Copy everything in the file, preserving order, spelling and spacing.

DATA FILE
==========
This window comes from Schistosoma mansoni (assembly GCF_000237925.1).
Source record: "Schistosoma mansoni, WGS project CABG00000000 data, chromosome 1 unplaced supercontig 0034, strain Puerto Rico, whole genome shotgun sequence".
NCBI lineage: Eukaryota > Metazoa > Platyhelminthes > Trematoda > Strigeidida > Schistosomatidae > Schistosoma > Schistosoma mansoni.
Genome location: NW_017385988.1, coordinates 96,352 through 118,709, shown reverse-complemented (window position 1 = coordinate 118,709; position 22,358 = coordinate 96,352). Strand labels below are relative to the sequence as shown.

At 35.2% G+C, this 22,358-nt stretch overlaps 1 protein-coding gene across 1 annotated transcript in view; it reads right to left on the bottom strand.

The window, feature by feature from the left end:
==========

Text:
This window comes from Schistosoma mansoni (assembly GCF_000237925.1).
Source record: "Schistosoma mansoni, WGS project CABG00000000 data, chromosome 1 unplaced supercontig 0034, strain Puerto Rico, whole genome shotgun sequence".
NCBI lineage: Eukaryota > Metazoa > Platyhelminthes > Trematoda > Strigeidida > Schistosomatidae > Schistosoma > Schistosoma mansoni.
Genome location: NW_017385988.1, coordinates 96,352 through 118,709, shown reverse-complemented (window position 1 = coordinate 118,709; position 22,358 = coordinate 96,352). Strand labels below are relative to the sequence as shown.

At 35.2% G+C, this 22,358-nt stretch overlaps 1 protein-coding gene across 1 annotated transcript in view; it reads right to left on the bottom strand.

The window, feature by feature from the left end: